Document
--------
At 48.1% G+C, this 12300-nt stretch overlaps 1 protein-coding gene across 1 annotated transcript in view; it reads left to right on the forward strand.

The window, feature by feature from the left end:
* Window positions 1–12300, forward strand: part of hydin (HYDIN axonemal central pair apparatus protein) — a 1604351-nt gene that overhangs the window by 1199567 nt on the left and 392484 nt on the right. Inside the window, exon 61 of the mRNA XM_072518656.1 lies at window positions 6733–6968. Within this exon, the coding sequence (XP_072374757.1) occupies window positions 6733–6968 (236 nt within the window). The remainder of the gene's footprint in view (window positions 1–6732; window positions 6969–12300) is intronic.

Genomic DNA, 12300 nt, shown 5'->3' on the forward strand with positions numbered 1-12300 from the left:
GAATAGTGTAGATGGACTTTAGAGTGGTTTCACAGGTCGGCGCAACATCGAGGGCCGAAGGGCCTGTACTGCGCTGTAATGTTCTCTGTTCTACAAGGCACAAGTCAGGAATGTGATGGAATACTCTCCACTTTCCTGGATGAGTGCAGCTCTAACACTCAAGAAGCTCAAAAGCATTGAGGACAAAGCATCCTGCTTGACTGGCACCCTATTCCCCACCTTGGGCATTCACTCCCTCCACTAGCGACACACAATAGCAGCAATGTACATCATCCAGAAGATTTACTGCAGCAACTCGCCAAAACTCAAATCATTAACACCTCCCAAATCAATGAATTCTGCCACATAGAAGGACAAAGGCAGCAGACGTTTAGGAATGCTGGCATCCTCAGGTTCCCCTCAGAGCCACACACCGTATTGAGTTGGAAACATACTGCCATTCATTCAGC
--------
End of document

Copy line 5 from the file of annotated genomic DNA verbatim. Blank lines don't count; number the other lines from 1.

GAATAGTGTAGATGGACTTTAGAGTGGTTTCACAGGTCGGCGCAACATCGAGGGCCGAAGGGCCTGTACTGCGCTGTAATGTTCTCTGTTCTACAAGGCACAAGTCAGGAATGTGATGGAATACTCTCCACTTTCCTGGATGAGTGCAGCTCTAACACTCAAGAAGCTCAAAAGCATTGAGGACAAAGCATCCTGCTTGACTGGCACCCTATTCCCCACCTTGGGCATTCACTCCCTCCACTAGCGACACACAATAGCAGCAATGTACATCATCCAGAAGATTTACTGCAGCAACTCGCCAAAACTCAAATCATTAACACCTCCCAAATCAATGAATTCTGCCACATAGAAGGACAAAGGCAGCAGACGTTTAGGAATGCTGGCATCCTCAGGTTCCCCTCAGAGCCACACACCGTATTGAGTTGGAAACATACTGCCATTCATTCAGC